Protection for British holidaymakers abroad
By Alec Samuels
Alec Samuels considers the clash between British and other countries’ laws in the event of a holiday accident
With an unprecedented upsurge of foreign holidays being booked, as the travel industry gets a kick-start following the covid-19 pandemic, British holidaymakers should be cautious over certain complications that could arise. Such cases would be relevant for practitioners should the issue be raised at home, too.
The client, a lady (who happened to be married to a distinguished English international lawyer), booked a holiday in a foreign country (Egypt) for herself, her husband and family in Egypt. Included was a chauffeur-driven trip to a local celebrated site.
Unfortunately, the husband was killed in a car accident and the wife and members of the family suffered serious injuries. The client, now a widow, wished to sue for damages in contract and tort (FS Cairo (Nile Plaza) v Lady Brownlie  UKSC 45, gateway paras 25-27, 28-56, 77-84, foreign law paras 96-166).
Two legal issues arose, namely whether there was a jurisdictional tort gateway and secondly whether, if there was, that raised a foreign law issue – summarised paras 25-27 of the judgment. The court found a gateway. Actionable harm had been suffered or sustained in England, albeit the original injuries occurred abroad. The subsequent consequential continuing pain and suffering and loss of amenity and loss of dependency were suffered or sustained in England. Through the circumstances there was a link, a close connection, to England. The widow was bereaved when back in England.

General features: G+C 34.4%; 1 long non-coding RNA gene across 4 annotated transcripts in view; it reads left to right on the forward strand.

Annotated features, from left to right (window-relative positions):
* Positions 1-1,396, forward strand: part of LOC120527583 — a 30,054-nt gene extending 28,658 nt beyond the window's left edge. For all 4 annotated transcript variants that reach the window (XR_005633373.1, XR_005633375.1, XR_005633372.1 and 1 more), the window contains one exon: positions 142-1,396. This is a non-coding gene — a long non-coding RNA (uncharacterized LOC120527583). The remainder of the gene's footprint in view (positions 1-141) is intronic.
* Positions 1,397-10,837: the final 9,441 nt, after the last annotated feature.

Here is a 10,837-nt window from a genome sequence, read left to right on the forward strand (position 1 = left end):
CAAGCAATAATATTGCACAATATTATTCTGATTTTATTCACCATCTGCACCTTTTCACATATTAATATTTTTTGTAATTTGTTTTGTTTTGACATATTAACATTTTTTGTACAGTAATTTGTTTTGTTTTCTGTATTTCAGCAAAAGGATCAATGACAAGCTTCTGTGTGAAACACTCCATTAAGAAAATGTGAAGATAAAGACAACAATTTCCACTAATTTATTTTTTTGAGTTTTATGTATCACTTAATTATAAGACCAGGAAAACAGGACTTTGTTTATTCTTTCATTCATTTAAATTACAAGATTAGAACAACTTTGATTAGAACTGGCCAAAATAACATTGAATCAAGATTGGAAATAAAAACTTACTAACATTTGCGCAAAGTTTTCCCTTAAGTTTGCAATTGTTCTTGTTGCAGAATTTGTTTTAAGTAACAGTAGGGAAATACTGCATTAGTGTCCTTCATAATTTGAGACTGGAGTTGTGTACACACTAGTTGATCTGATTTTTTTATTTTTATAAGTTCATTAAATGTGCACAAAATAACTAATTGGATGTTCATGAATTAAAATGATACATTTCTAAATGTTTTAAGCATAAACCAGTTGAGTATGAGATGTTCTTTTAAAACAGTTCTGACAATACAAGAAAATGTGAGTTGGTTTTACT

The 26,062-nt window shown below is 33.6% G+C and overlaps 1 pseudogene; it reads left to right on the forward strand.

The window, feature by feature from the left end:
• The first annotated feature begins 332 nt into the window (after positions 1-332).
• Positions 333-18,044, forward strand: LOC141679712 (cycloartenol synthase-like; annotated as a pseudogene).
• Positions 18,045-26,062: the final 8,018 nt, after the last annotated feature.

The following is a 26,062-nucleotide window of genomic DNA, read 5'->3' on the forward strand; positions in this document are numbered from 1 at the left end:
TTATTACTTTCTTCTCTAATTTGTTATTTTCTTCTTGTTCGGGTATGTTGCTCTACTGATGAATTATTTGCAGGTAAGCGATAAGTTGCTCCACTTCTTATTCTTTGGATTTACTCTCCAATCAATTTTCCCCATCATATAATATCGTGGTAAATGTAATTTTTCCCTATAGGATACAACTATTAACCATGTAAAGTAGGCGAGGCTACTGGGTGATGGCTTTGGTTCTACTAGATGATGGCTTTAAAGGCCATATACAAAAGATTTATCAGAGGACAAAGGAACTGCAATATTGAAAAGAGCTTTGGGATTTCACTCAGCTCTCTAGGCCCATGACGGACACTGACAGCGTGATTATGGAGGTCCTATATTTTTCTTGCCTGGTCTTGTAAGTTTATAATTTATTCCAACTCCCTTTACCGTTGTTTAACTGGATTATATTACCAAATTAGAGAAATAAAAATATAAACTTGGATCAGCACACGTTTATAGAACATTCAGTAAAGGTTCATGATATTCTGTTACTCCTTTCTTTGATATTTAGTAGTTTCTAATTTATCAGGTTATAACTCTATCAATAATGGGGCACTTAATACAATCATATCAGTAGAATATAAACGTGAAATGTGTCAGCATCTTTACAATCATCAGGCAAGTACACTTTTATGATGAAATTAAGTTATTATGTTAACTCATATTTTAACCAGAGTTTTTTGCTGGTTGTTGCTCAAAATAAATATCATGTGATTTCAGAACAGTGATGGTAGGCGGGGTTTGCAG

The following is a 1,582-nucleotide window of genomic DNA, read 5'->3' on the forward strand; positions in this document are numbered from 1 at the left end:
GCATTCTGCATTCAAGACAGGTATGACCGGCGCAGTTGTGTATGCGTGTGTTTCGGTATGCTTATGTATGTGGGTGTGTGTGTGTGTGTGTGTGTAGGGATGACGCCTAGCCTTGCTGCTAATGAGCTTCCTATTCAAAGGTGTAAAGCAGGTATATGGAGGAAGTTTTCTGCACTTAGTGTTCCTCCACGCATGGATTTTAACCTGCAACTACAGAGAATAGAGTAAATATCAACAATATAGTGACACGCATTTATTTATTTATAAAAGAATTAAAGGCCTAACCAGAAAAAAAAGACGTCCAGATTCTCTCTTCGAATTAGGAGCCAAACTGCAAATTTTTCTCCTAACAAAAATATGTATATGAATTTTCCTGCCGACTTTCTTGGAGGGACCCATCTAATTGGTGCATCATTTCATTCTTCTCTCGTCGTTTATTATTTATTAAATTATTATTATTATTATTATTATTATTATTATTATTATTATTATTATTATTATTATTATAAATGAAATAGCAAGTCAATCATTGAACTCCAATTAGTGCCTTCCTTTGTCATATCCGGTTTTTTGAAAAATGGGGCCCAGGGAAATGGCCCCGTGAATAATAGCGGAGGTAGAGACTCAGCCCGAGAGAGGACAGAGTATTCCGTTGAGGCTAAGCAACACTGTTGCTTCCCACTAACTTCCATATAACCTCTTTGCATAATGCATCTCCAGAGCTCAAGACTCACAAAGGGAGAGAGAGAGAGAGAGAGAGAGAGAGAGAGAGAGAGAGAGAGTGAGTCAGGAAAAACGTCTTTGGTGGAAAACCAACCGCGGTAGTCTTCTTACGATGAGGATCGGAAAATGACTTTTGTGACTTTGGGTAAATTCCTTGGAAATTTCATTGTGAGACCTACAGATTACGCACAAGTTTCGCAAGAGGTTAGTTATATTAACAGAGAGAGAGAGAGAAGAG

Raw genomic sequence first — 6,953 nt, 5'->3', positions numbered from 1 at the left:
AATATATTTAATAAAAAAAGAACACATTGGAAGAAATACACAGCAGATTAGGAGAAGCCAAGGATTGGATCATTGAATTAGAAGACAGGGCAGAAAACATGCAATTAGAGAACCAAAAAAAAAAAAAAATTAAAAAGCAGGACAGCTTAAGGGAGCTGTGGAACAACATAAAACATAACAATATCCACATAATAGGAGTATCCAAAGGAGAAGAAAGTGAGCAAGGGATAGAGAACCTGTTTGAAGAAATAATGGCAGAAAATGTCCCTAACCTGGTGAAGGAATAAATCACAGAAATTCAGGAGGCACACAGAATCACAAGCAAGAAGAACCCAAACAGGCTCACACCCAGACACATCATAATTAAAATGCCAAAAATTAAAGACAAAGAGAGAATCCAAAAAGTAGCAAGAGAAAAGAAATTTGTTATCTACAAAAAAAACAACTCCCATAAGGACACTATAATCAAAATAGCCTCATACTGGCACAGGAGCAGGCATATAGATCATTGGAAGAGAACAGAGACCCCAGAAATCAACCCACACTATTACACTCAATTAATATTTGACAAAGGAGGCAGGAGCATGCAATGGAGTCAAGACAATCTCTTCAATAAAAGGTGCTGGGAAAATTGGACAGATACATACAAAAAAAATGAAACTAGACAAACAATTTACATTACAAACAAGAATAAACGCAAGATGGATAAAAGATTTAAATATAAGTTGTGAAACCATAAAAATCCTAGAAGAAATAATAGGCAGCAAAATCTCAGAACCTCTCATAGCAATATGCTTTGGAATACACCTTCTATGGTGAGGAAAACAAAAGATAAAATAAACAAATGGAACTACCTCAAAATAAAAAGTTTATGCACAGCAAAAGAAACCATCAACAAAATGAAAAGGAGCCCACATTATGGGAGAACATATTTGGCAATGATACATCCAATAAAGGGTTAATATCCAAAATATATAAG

The estate of the deceased lay in England. There was a foreign law issue. The situation was governed by foreign law, but English law would be appropriate and in the absence of any evidence to the contrary, then any other country’s law would be presumed to be the same as English law. Therefore, service in England was acceptable.
Moral and lesson
There is, of course, a moral and a lesson in all this. There is a limit to the time and attention that the lawyer can give to all this. Learned lengthy judgments in the Supreme Court would require too much time and study, unless preparing a case for the Court of Appeal.
It goes without saying that travel insurance is near imperative. Cover is needed for all conceivable illness and accident and materialising risk, especially when occurring abroad. It may well be sensible to go through a specialist insurance agent or broker, who deals with and knows about these things.
The cost of foreign holiday insurance can be high – very high, even prohibitive, especially for those over 65-70; and can even be refused for older holidaymakers, those with any medical condition, and those with an unusual destination in mind. The Association of British Insurers (ABI) may be able to assist, and the British Insurance Brokers Association (BIBA) offers a specialist ‘find insurance’ service.
If the client has booked or intends to book himself, eliminating the customary holiday agents, make sure they obtain a proper written contract. He should use the credit card where possible for transactions exceeding £100 but no more than £30,000 in order to take advantage of the debtor-creditor-supplier agreement under the Credit Card Act 1974 (s 75, liability of the creditor for breaches by the supplier). It is important to ensure the company is registered in England, has a place of business in England, has assets in England, and a sound reputation.
Knowledge, experience and competence are commendable qualities, but it may be preferable to book a package holiday through more reputable holiday agents and to take advantage of the protection offered by the holiday protection schemes. For non-flight situations, there is the Association of British Travel Agents (ABTA) scheme, and for flight-based situations there is the Civil Aviation Authority (CAA) Air Travel Organiser’s Licence (ATOL).
Alec Samuels is a barrister